Unbelievable, it feels like just yesterday that I was looking over my writing syllabus with waves of anxiety overwhelming me. However, after fifteen weeks I realized it wasn’t nearly as bad as I expected it to be.
The biggest surprise for me this semester was finding myself enjoying the weekly blog posts. Granted as the year went on the prompts got significantly more interesting, however, I still was pleasantly surprised by the amusement I got from posting on my blog. Most of the amusement came from me being able to tell people I had a blog titled “Tall, Dark, & Average,” a name of which I am very proud of. My favorite post was the one about certainty because it brought forth differing views which sometimes brings forth confrontation, and me and my evil self loves confrontation.
My least favorite writing assignment is a tie between the research project and the argumentative essay. I’ve always hated research projects and I will continue to hate research projects till the day I die. Having to sift through the over abundance of information out there to find material that will benefit your paper is exhausting. I’ve also learned to do a better job choosing topics for research papers. Choosing to write on a personality disorder that has no specific cause and comes in many different forms with varying severities was not a good idea if I wanted to read simple journal articles. The reason behind the argumentative essay being one of my least favorite really has nothing to do with the assignment itself. Really, I just didn’t like having (or more accurately, waiting) to do it over Thanksgiving break.
All in all, I’ve survived one semester of writing and I’m sure I’ll be able to survive seven more!
While I wish that my future of writing would only consist of 160 character posts or Snapchat captions that, for some reason, always seem to be just a few letters too long. This, however, will not be the case. To my displeasure, I will most likely be writing for the rest of my life.
At the very least, I have seven more semesters of academic writing at George Fox. Then after that, I will possibly attend law school because I’ve always wanted to be a lawyer and practice criminal law. So even more exciting academic writing lies ahead for me. If I do pursue law as my career I will do plenty of writing in that. I’ll write complaints, responses, briefs, motions, and letters to clients. Also, depending on where my career might taken me, I might seek prestige through writing pieces for law review. Now that I think about it, considering I don’t enjoy writing very much, maybe I might want to reconsider what I want to do with rest of my life…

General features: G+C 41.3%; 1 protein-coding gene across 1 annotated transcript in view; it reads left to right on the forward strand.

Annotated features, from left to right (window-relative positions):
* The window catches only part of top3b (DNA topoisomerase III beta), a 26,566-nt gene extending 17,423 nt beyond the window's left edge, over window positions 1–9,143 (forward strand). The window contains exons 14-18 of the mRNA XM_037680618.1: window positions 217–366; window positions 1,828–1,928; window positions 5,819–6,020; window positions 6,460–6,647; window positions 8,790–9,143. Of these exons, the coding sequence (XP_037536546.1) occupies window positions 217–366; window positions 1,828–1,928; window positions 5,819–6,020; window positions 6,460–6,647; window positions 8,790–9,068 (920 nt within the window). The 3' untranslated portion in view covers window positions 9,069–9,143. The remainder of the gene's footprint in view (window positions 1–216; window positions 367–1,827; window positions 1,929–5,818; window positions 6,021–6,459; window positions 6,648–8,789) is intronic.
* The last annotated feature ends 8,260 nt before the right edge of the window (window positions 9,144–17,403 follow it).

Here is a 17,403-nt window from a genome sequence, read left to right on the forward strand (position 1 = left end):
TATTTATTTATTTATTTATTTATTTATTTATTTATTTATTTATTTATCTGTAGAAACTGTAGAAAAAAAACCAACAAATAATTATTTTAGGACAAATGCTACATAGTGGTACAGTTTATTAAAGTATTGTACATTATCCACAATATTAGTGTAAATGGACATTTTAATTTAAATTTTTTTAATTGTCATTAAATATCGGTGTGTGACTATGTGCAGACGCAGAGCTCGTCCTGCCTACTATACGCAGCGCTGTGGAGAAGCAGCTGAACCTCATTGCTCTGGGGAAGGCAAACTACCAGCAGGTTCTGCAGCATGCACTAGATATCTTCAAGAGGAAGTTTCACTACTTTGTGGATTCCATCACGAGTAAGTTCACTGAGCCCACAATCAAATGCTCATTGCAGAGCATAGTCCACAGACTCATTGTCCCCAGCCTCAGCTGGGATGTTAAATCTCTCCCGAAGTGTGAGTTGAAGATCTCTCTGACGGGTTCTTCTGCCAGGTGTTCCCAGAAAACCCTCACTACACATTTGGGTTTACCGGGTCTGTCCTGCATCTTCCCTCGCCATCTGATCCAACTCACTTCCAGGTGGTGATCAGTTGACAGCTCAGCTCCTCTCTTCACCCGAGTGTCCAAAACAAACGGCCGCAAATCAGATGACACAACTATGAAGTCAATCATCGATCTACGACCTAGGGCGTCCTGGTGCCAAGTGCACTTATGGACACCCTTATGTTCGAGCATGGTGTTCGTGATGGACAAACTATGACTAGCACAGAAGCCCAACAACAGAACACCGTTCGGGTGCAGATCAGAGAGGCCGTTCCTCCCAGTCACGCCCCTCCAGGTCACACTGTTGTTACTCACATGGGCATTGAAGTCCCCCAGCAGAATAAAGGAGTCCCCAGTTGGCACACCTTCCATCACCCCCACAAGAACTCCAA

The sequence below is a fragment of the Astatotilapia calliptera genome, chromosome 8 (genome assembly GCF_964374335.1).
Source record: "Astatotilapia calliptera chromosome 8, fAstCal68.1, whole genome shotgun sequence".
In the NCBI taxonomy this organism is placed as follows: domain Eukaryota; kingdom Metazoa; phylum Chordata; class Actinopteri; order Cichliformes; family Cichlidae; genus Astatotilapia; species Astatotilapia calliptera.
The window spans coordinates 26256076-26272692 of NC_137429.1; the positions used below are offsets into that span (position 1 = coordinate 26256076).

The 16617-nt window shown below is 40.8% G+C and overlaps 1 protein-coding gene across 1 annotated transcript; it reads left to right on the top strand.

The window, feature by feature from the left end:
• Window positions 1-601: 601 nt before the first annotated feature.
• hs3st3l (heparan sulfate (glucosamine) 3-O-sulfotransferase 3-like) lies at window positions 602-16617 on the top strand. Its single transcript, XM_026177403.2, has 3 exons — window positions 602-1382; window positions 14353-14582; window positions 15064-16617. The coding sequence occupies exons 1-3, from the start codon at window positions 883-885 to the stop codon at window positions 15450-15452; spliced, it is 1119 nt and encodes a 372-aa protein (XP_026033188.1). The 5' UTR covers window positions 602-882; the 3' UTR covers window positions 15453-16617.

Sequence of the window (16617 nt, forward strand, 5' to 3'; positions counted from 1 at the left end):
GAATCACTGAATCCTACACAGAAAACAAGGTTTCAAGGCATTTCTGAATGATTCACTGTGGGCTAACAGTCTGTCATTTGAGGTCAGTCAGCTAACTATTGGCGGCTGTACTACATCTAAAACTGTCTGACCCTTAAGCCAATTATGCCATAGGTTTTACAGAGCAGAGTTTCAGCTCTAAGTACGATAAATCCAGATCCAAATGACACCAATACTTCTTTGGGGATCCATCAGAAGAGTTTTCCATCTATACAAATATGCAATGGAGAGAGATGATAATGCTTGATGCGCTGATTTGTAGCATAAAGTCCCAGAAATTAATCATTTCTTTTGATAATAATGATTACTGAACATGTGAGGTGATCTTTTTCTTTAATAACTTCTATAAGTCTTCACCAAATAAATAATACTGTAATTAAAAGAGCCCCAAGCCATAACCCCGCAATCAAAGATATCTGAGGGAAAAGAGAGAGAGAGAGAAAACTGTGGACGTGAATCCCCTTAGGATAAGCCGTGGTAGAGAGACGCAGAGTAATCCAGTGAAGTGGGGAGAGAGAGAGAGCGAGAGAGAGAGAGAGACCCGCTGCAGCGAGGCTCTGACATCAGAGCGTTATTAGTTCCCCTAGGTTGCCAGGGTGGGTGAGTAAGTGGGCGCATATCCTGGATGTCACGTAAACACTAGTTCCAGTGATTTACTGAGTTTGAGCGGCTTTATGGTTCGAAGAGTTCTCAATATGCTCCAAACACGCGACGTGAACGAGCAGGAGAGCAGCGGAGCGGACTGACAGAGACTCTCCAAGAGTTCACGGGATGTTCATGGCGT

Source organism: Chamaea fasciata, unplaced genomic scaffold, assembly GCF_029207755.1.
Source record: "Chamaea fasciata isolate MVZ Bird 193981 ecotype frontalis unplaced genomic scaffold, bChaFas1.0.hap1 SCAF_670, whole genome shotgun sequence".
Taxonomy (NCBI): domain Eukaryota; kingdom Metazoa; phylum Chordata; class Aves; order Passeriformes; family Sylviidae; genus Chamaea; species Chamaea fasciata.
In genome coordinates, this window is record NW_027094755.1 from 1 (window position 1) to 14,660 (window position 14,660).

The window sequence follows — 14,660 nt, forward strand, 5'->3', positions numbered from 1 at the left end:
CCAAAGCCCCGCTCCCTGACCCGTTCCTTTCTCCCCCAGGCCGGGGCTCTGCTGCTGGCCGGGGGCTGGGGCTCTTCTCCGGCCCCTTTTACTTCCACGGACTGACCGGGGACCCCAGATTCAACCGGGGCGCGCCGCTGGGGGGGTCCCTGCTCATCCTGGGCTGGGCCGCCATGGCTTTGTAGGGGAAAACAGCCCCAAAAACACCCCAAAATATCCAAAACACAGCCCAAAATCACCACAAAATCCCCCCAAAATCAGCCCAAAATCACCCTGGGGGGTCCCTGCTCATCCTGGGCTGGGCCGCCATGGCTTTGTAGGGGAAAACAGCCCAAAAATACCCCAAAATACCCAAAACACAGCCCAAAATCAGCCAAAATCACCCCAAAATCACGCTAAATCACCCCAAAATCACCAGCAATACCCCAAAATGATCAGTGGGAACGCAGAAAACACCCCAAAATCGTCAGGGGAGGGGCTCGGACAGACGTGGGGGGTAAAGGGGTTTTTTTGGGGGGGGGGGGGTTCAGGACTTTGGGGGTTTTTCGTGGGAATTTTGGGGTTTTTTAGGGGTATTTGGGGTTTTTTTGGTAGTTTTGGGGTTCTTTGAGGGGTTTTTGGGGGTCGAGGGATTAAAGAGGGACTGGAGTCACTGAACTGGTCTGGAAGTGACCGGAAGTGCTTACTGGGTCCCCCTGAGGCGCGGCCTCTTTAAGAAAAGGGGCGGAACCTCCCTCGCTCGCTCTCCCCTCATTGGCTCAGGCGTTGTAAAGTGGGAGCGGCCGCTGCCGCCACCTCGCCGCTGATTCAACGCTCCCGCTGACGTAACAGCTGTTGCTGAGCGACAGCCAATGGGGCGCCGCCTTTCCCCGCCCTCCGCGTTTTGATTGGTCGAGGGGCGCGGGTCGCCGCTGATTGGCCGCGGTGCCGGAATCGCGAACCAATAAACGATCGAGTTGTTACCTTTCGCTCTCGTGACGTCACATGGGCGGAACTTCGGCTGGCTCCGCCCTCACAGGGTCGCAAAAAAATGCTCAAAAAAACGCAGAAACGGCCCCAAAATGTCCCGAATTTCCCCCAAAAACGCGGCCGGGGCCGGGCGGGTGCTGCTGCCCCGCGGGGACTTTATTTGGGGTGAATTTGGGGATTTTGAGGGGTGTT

Outside of social networking posts and texts to the homies, I’ve enjoyed creative writing in the past. I believe creative writing to be an art form of expression that goes undervalued. Expression through a story or forms of prose or poetry have been good outlets for me. While I did not necessarily do them on my own free will, as they were for a class. This type of writing showed me a side to writing that cannot be seen from purely academic writing. While I doubt I’ll ever do creative writing as a hobby, ya never know.
So for now, my writing will consist of 250 word blog posts.
I found your article intriguing. I appreciated your attempt at setting up a non-confrontational discussion about a very confrontational issue. While I sometimes failed to see where you stood on the issue because you said you saw no problem with the “religious gestures” you then proceeded to give three reasons as to why to they could be detrimental to those viewing these athletes. I myself see no problem with these gestures as they aren’t much different than the arrogant athletes throwing up “Three Goggles” or dunking over the crossbar after a touchdown. I’m in support of the athletes that throw up a little “thank you” to their Big Man Upstairs.